There are hazardously toxic trees all throughout the hammock, and your presence could have an impact on endangered species of flora and wildlife, so this is not a trip to be taken lightly or as a leisurely trek.
Nature Trail in Key Largo Hammock
Enter the biggest tropical forest in the United States on the interpretative Key Largo Hammock Nature Trail to take in its natural beauty and discover more about its peculiar trees.
The trail to Port Bougainville
Enjoy the wealth of National Champion tropical trees on the island at Dagny Johnson Key Largo Hammock Botanical State Park from the 2.4-mile Port Bougainville Trail circle.
Foreign Heritage Trail in the Florida Keys
The Florida Overseas Railroad’s former path is now a 108-mile linear state park corridor that runs from Key West to Key Largo. It is an island-hopping slice of tropical paradise.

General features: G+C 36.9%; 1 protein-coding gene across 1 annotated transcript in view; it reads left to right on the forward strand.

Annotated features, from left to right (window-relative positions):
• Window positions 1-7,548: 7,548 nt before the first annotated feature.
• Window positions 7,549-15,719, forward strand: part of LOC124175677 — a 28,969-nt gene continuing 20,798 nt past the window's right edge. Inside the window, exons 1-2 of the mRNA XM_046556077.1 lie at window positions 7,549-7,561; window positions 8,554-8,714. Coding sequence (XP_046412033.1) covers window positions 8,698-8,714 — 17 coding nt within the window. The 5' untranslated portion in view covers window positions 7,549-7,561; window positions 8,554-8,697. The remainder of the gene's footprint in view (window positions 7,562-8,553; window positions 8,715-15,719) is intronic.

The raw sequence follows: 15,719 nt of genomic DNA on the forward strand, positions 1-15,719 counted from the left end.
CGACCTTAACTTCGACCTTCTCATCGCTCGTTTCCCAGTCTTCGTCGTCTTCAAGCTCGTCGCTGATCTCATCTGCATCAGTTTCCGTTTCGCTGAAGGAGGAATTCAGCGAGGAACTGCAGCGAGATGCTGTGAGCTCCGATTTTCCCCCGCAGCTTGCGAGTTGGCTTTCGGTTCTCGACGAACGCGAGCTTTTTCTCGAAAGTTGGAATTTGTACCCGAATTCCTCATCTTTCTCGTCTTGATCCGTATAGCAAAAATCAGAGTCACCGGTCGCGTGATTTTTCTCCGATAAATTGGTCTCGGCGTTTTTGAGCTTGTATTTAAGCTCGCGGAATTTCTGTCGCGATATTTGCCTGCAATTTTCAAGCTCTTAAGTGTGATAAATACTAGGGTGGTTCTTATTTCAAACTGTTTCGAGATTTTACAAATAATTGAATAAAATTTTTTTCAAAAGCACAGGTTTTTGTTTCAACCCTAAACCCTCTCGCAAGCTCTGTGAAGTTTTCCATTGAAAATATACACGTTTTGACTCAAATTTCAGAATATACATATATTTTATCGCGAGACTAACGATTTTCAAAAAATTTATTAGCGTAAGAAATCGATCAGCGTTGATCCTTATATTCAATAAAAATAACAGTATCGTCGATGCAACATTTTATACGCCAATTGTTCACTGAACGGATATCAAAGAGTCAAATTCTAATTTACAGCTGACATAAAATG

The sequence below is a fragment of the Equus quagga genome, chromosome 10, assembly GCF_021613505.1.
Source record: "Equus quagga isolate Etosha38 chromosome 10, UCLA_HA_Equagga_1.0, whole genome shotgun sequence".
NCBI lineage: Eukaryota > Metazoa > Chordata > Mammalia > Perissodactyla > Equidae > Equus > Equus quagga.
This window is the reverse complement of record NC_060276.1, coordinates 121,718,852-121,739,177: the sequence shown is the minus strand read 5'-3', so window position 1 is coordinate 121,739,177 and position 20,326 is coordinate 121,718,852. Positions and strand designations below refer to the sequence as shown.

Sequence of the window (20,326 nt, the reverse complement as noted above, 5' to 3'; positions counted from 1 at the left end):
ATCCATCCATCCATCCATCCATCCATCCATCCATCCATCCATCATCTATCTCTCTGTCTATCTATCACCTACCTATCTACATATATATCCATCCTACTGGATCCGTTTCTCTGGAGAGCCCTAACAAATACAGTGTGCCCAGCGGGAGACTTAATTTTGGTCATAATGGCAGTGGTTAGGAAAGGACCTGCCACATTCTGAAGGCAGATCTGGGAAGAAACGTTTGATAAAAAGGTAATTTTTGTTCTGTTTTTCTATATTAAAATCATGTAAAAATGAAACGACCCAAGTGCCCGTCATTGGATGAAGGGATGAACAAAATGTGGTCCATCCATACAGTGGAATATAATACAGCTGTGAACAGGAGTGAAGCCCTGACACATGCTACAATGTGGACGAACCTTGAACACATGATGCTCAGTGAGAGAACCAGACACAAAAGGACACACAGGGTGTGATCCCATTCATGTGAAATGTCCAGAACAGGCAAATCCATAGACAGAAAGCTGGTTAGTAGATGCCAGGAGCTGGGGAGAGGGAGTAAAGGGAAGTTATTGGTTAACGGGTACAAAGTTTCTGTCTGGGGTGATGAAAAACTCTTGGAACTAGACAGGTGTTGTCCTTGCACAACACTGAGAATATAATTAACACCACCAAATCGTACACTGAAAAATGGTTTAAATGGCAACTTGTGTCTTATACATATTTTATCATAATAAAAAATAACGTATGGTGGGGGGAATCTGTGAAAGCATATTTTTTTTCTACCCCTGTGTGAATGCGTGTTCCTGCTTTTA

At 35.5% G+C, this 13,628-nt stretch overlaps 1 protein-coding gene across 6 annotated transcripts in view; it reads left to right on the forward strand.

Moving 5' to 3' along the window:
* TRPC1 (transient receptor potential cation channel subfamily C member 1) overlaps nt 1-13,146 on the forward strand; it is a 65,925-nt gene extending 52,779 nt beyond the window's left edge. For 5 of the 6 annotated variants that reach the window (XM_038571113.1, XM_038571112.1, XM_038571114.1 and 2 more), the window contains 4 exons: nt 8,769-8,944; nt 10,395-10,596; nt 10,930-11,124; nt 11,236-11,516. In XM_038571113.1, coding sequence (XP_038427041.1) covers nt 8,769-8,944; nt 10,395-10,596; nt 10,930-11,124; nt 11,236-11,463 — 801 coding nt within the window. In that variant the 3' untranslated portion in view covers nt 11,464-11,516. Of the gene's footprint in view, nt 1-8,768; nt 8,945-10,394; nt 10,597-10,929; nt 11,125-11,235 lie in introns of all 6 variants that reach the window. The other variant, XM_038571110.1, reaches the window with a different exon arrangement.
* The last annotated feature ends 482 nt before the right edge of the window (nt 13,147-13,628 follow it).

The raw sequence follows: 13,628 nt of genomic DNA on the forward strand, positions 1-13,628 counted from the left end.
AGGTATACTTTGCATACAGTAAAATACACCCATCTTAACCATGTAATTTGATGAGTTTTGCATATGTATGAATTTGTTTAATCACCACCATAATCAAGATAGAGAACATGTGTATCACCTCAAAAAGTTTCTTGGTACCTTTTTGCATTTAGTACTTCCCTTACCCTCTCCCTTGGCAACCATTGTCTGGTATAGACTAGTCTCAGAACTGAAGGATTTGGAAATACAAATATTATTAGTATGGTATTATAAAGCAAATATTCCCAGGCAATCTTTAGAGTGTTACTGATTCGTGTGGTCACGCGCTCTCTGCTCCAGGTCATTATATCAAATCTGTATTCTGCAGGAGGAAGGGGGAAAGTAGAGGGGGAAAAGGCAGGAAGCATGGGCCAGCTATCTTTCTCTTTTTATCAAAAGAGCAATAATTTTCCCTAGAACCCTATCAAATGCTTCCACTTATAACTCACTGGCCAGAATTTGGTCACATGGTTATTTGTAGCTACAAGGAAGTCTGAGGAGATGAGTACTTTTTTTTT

The National Wildlife Refuge near Crocodile Lake
Crocodile Lake National Wildlife Refuge, which safeguards more than 6,700 acres of Key Largo to provide ideal habitat for the threatened American crocodile, features a tiny visitor center where visitors may learn about the refuge’s work with species protection.
State Park of the John Pennekamp Coral Reef
The Florida Keys’ John Pennekamp Coral Reef State Park is there because Molasses Reef is the most easily accessible living coral reef in the country.
Park National Biscayne
Biscayne National Park, the largest offshore park in Florida, safeguards the Florida Keys’ northernmost islands and surviving coral reefs.
The fabled natural beauty of South Florida is peppered with ecosystems that are unique to this part of the country. The aquatic beauty of Biscayne National Park is one of the region’s top natural attractions.